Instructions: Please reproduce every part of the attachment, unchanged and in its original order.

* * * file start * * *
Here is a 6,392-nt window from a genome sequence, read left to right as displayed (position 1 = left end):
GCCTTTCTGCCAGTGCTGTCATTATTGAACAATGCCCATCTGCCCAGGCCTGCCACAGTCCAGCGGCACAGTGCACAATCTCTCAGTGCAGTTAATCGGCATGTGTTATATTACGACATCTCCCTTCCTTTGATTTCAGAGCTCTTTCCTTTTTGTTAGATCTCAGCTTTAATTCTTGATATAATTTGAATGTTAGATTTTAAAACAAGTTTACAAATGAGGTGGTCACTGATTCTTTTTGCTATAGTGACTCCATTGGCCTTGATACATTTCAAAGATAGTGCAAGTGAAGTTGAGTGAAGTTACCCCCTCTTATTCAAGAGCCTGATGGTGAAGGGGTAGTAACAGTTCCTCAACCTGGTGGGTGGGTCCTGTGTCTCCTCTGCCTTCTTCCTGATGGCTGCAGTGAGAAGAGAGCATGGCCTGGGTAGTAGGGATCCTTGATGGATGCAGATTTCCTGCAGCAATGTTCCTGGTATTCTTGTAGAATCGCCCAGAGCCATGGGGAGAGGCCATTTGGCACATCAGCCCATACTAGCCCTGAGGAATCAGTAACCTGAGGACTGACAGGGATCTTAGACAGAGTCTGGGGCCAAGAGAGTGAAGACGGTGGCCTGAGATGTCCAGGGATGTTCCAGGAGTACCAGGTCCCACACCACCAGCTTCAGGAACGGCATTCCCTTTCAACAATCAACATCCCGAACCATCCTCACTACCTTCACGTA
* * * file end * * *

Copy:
Here is a 6,392-nt window from a genome sequence, read left to right as displayed (position 1 = left end):
GCCTTTCTGCCAGTGCTGTCATTATTGAACAATGCCCATCTGCCCAGGCCTGCCACAGTCCAGCGGCACAGTGCACAATCTCTCAGTGCAGTTAATCGGCATGTGTTATATTACGACATCTCCCTTCCTTTGATTTCAGAGCTCTTTCCTTTTTGTTAGATCTCAGCTTTAATTCTTGATATAATTTGAATGTTAGATTTTAAAACAAGTTTACAAATGAGGTGGTCACTGATTCTTTTTGCTATAGTGACTCCATTGGCCTTGATACATTTCAAAGATAGTGCAAGTGAAGTTGAGTGAAGTTACCCCCTCTTATTCAAGAGCCTGATGGTGAAGGGGTAGTAACAGTTCCTCAACCTGGTGGGTGGGTCCTGTGTCTCCTCTGCCTTCTTCCTGATGGCTGCAGTGAGAAGAGAGCATGGCCTGGGTAGTAGGGATCCTTGATGGATGCAGATTTCCTGCAGCAATGTTCCTGGTATTCTTGTAGAATCGCCCAGAGCCATGGGGAGAGGCCATTTGGCACATCAGCCCATACTAGCCCTGAGGAATCAGTAACCTGAGGACTGACAGGGATCTTAGACAGAGTCTGGGGCCAAGAGAGTGAAGACGGTGGCCTGAGATGTCCAGGGATGTTCCAGGAGTACCAGGTCCCACACCACCAGCTTCAGGAACGGCATTCCCTTTCAACAATCAACATCCCGAACCATCCTCACTACCTTCACGTA